From baby food to family food

 
 

Christine M. Palumbo, RD

Good sence eating
In the beginning, it was simple. Feed your baby breast milk or formula, then start adding cereal, vegetables, fruit and meat. He ate baby food—and you and your spouse enjoyed your usual favorites. Whether he ate jarred baby food or you prepared your own was immaterial. It was standard baby fare and didn’t remotely resemble the food you eat.

But when it was time to advance his diet, things started to get complicated.

Transitioning your toddler’s diet

At baby’s first birthday, it’s normal to notice a waning appetite, coinciding with a slowdown in growth. By now, he’s graduated to eating finger foods, mashed items from the family dinner and soft pieces of fruits and vegetables. He is also drinking less milk.

At this stage, some parents question how to transition toddlers from soft, easily digestible foods to foods that are more grown-up in texture and quality (and that mom and dad are eating).

Bridget Swinney, a Texas-based registered dietitian, mother of two, and author of "Baby Bites: Everything You Need to Know about Feeding Babies and Toddlers," recommends following your child’s lead.

"Give them small bites of grown-up food and see how they respond. If they can chew it without problems, keep giving it. If not, back off a while until your child’s development progresses. Keep in mind that it takes quite a while for a toddler to be able to chew meat, because that requires molars."

Too much fiber?

A diet emphasizing whole grains and a low glycemic index is recommended for adults. Yet parents of an 18-month-old may wonder if it’s appropriate to feed whole grains to their child. Is there a potential danger of filling them up with so much fiber that they feel full and don’t consume the nutrients they need?

No need to worry, Swinney says. "Toddlers this age eat such small portions; they are much more likely to get filled up with what they drink than with what they eat. Fresh fruits and whole grains are also more nutrient dense, so they help toddlers get the nutrients they need in smaller quantities of food." Her advice is to serve the whole grains the rest of the family is eating, which should be at least three servings per day.

Toddlers need more fiber than many of us realize. It may be surprising to learn that the Dietary Reference Intake (DRI) for 1 year olds is 19 grams of fiber. Compare that to 25 grams for women and 38 grams for men ages 19 to 50.

Diet for different age groups

It can be challenging to juggle the needs of toddlers with your preschool, elementary and even middle school children. How can parents make sure the healthy diet they and their older children eat isn’t inadvertently unhealthy for a little one?

If the rest of the family is eating reasonably healthy, the same diet should be appropriate for the youngest family members with a few exceptions—potential allergens and choking hazards, according to Swinney. "The rule should be if you don’t want your toddler to eat it, he shouldn’t see it. Save exceptions and other treats that you want to keep away from baby under wraps until his nap."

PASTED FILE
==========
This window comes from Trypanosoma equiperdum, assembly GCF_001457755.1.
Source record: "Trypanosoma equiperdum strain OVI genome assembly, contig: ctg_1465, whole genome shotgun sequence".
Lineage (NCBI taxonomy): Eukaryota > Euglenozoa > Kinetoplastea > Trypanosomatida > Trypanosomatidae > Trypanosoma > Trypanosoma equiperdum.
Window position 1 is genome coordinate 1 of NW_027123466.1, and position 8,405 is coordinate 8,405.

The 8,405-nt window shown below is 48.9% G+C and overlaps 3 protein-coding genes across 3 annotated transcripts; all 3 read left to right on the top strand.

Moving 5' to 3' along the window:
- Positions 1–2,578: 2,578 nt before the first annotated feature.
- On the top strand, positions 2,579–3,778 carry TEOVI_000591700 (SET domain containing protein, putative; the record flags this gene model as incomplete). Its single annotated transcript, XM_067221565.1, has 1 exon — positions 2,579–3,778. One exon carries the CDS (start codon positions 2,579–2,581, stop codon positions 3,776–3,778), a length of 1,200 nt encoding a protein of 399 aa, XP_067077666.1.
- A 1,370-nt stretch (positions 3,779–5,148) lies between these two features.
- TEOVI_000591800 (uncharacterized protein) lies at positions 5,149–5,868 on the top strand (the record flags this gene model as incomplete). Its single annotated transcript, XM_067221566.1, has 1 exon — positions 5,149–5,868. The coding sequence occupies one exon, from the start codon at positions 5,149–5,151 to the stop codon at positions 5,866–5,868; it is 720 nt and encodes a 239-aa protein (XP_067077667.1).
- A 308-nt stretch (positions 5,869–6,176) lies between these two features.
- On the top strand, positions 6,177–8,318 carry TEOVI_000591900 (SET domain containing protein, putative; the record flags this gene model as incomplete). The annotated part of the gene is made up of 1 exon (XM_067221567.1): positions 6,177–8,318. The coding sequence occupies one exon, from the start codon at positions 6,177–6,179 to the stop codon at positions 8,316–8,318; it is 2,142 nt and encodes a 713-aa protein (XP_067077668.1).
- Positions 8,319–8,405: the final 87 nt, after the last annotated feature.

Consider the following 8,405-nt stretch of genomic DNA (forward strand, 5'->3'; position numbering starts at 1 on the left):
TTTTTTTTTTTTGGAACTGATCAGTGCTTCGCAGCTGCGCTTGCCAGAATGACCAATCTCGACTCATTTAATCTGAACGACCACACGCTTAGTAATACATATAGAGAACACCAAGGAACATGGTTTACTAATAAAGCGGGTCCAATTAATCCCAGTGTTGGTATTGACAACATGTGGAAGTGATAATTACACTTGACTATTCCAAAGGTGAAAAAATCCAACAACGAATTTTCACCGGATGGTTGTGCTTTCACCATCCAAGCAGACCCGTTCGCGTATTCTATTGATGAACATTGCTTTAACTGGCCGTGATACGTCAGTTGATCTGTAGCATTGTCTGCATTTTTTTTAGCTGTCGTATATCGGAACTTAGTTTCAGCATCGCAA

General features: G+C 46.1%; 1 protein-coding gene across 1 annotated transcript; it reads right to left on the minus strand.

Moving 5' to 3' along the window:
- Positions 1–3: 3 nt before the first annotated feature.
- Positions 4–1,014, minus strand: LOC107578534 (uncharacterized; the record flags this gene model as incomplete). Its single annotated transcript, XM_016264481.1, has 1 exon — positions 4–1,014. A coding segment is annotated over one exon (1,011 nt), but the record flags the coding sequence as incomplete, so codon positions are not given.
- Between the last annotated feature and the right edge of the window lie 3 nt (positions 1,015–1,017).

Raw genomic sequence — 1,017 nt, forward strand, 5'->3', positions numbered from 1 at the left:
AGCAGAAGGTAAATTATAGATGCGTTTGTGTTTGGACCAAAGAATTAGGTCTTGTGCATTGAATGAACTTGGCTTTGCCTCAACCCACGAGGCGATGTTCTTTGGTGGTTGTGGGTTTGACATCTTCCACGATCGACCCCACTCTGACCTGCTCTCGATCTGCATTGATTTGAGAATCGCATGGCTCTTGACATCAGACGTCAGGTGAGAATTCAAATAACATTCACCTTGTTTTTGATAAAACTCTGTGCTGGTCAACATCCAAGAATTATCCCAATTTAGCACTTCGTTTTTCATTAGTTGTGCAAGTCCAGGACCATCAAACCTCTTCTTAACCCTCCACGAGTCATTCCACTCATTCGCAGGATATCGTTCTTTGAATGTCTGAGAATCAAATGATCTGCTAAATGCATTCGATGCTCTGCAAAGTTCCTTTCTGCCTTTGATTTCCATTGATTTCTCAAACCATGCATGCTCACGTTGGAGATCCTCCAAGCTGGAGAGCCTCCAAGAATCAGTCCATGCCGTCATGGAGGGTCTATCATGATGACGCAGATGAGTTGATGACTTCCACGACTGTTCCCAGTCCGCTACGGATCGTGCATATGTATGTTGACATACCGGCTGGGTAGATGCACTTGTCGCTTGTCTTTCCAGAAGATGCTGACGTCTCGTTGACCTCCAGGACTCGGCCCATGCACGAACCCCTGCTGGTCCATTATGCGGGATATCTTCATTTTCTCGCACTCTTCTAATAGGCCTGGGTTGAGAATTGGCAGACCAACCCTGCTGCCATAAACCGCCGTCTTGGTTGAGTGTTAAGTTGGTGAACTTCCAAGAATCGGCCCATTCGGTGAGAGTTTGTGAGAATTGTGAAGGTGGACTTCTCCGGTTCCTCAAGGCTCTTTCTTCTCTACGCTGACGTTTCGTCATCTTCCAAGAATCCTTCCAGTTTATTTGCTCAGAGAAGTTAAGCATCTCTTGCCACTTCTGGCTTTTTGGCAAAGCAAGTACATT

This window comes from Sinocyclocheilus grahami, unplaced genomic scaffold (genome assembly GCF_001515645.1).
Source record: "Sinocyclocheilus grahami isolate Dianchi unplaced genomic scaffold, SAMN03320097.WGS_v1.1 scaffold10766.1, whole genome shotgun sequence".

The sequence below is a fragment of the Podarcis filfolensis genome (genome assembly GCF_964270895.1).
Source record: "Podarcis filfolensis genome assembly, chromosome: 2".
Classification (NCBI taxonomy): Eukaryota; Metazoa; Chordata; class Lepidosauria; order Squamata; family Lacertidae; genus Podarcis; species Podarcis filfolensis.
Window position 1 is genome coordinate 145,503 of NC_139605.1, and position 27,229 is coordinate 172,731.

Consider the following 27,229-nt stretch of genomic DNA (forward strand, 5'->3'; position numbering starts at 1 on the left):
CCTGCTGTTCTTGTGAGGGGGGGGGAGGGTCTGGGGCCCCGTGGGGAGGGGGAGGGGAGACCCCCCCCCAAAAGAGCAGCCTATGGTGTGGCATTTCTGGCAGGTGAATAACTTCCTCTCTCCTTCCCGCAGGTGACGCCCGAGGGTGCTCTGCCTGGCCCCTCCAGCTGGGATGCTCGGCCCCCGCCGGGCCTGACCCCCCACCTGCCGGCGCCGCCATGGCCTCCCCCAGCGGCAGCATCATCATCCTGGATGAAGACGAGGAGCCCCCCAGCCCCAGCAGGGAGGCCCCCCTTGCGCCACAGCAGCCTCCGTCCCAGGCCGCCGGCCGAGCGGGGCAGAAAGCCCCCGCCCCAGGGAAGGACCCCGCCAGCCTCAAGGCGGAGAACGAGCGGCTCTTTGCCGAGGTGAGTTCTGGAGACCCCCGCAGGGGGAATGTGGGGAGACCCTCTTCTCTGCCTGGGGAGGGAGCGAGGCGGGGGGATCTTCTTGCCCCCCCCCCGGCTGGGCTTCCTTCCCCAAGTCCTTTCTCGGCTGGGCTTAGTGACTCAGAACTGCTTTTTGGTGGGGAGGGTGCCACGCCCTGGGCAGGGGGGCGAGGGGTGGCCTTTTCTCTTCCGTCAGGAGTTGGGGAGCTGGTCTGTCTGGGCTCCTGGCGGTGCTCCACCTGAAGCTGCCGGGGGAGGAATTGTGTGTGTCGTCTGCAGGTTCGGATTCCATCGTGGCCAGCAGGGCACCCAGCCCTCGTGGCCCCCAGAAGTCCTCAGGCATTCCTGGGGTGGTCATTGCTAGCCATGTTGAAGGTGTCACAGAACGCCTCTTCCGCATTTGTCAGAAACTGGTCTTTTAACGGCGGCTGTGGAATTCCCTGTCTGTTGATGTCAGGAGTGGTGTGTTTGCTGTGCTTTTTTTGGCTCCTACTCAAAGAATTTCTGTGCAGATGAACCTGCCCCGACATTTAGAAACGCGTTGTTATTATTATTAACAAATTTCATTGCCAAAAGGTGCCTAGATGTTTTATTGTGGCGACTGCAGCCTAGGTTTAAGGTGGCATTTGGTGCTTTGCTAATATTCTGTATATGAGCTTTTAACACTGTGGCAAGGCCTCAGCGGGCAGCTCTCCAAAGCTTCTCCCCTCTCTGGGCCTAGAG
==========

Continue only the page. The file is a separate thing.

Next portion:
It’s vitally important for the family to establish healthy eating routines. "Have regular meal and snack times without the TV and have your toddler sit with you as long as his attention span allows. He needs to see good role models for eating," Swinney says.

Sweet Potato Fries

 

Ingredients
1 1/2 tablespoons canola or olive oil
1/4 teaspoon pumpkin pie spice
1/4 teaspoon ground cinnamon
1/4 teaspoon salt
Cinnamon-sugar mixture or vanilla yogurt (optional)
2 large sweet potatoes (about 1 1/2 pounds), peeled and cut into wedges

 

1. Preheat oven to 425 degrees F.

2. Whisk together first four ingredients in a large bowl.

3. Add sweet potatoes and toss to coat evenly with oil.

4. Place on cookie sheet and bake about 20 to 25 minutes, or until tender.

5. Sprinkle with cinnamon-sugar mixture or vanilla yogurt for a sweet treat.

Yield: About eight 1/2 cup servings

Nutrient content per serving: 110 calories, 1 gram protein, 2.5 grams fiber, vitamin A 170 percent, vitamin C 130 percent, vitamin E 70 percent, vitamin B6 40 percent, riboflavin and magnesium 20 percent.

From Baby Bites, 2007, by Bridget Swinney, MS, RD. Reprinted with the permission of Meadowbrook Press, www.meadowbrookpress.com.

 

Dear Good Sense Eating: Our family enjoys popcorn while watching movies at our home. At what age is it safe to give our children popcorn?

Sadie G., Evanston

 

Choking is a real hazard for little ones. The American Academy of Pediatrics says to refrain from feeding your child popcorn, nuts, whole grapes and olives, sliced hot dogs, hard candy and even gum until they turn 4. Although your child may appear mature enough to enjoy these foods, it’s simply not worth the risk. Finally, children should eat only while seated, never while walking or running.

Christine M. Palumbo, RD, is a registered dietitian in private practice in Naperville. She can be reached at (630) 369-8495 or www.ChristinePalumbo.com.

 
 





 
 
 
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